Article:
Tuesday, March 07, 2006

On the AT&T Acquisition of BellSouth: Expert Opinions, Disclosure, and the New Corporatism

by Tom Bozzo

My mind has been blown by the latest step towards the recombination of the old AT&T under the auspices of the new AT&T. That the deal is at all conceivable speaks mainly to the Bush administration's lax approach to antitrust, which is rather emphatically not the impression Stephen Labaton's article in this morning's NYT would have given you. The lede:
New York Times: Is Antitrust No Longer The Issue? As head of the Federal Communications Commission during the Clinton administration, Reed E. Hundt killed talks about a possible merger in 1997 when he said that a proposed deal between AT&T and SBC would be "unthinkable" under antitrust laws.

Last year those two companies combined with little resistance. And on Monday Mr. Hundt said that AT&T's proposal to buy BellSouth for $67 billion was "eminently thinkable," and that if he were still at the commission, "I would bless the deal."
The impression this provides is that allowing this deal is not just a matter of laissez-faire indifference to the accumulation of market power. Why, even a Clinton-era ex-regulator thinks it's kosher! It might have been helpful if Labaton had provided some indication of Mr. Hundt's post-FCC situation. From the Intel web site (Hundt is a director and chairs the Intel board's compensation committee):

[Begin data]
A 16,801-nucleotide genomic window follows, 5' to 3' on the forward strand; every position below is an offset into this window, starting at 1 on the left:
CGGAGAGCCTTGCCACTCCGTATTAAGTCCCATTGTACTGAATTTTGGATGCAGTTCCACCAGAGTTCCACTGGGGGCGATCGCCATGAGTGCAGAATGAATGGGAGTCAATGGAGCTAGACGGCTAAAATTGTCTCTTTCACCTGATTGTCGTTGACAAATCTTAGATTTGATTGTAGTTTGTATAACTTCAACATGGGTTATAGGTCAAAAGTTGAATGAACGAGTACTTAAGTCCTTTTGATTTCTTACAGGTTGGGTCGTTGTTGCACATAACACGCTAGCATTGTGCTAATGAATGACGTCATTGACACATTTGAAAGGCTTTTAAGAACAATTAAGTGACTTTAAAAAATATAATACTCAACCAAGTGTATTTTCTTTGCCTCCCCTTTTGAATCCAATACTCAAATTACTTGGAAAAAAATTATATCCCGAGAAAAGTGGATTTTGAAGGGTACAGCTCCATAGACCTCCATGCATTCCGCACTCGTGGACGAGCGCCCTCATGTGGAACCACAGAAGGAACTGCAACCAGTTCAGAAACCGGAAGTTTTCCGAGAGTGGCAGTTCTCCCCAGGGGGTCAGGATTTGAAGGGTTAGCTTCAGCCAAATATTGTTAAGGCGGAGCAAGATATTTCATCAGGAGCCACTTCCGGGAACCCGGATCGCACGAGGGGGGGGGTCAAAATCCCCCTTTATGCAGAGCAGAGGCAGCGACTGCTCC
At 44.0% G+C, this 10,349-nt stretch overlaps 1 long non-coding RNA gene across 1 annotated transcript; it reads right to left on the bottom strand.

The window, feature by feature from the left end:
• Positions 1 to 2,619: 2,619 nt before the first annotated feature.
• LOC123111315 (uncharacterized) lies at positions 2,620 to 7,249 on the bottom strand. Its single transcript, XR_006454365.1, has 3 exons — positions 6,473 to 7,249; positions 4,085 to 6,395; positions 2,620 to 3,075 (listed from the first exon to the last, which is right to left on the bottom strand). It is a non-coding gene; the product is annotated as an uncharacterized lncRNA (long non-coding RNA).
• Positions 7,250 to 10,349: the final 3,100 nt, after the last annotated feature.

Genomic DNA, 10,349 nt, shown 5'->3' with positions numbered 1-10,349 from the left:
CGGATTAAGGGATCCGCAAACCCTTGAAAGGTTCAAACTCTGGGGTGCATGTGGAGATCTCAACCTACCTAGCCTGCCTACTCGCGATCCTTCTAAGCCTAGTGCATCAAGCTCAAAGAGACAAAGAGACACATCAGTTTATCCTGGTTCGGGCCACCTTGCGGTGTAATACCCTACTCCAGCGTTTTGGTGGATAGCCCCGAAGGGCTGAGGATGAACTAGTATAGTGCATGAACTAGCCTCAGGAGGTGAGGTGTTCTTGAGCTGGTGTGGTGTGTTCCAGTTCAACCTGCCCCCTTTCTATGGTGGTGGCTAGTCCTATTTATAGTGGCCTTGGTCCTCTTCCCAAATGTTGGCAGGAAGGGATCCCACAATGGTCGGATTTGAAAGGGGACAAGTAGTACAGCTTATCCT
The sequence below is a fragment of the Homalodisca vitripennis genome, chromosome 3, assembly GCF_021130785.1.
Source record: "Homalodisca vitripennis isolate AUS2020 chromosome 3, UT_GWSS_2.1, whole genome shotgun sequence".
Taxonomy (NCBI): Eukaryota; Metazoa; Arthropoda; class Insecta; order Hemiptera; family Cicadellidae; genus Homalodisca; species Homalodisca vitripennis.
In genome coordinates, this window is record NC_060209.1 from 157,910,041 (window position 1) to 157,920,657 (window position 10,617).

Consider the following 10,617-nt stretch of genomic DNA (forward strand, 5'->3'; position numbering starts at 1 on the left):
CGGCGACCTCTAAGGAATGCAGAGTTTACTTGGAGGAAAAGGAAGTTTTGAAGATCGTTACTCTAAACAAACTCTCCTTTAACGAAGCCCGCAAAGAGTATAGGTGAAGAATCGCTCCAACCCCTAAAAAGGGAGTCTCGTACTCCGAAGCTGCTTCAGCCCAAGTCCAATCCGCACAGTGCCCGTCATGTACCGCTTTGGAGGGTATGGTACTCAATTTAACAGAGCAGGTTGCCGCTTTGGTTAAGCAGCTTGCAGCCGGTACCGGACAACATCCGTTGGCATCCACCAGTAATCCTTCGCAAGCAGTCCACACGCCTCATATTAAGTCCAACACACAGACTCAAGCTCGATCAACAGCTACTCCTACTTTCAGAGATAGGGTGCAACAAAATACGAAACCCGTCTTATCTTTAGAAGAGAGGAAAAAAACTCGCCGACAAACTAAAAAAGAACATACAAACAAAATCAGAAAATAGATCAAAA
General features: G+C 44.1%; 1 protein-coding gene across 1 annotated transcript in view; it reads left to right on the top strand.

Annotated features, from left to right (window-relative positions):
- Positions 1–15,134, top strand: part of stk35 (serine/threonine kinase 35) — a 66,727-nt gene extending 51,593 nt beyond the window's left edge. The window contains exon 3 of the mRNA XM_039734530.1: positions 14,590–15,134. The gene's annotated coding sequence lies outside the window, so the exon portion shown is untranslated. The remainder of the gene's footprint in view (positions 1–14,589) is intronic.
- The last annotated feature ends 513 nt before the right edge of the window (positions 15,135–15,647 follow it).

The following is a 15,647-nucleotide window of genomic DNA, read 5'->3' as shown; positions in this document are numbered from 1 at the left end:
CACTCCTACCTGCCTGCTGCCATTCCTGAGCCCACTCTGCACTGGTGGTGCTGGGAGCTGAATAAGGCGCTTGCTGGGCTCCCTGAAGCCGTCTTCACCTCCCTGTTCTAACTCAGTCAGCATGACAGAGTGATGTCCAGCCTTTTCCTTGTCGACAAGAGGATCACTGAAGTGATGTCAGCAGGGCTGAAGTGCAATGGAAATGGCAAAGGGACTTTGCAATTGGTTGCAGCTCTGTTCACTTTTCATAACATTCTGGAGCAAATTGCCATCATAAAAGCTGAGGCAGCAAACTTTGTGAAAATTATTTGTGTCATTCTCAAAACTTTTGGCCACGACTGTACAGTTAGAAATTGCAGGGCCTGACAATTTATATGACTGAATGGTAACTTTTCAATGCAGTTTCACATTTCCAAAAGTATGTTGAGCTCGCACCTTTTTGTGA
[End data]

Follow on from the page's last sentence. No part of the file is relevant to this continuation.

Mr. Hundt is a principal of Charles Ross Partners, a private investor and business advisory service. He serves as an independent adviser on information industries to McKinsey & Company, Inc., a management consulting firm, and to The Blackstone Group, a private equity firm.
This is not to suggest that Hundt is offering a dishonest assessment, of course. But the investment advisory, private equity, and management consulting hats also make Hundt something other than an eminence grise called out of retirement for an expert assessment. It would have been appropriate for the Times to note Hundt's present employment situation.

Some interesting perspective on the proposed merger can be found at Oligopoly Watch (h/t Antitrust Review). Certainly, there are important changes since the nineties both in what would be the forward-looking technology for basic telephony and data services (both would presumably be IP-based), and the lineup of non-telco competitors in some reckonings. But there are important market segments where it's important to remember that cable-telco duopoly is not obviously tantamount to perfect competition.

But, to reiterate a point underlying my rant of a couple weeks ago, it's hard to see a deal like this passing muster in any less corporatist regulatory environment.
Minor defence of the acquisition: at least it won't be Verizon. Which is to say, people will be allowed to maintain their legacy-AT&T pensions.

Otherwise, there is very limited upside for workers or consumers. Until MSFT buys AT&T, of course, when all will be perfect.
Guess we'll all need to keep an eye out for Ed Whitacre and Ivan Seidenberg (and/or Bill Gates) goin' huntin.'
Post a Comment

<< Home

This page is powered by Blogger. Isn't yours?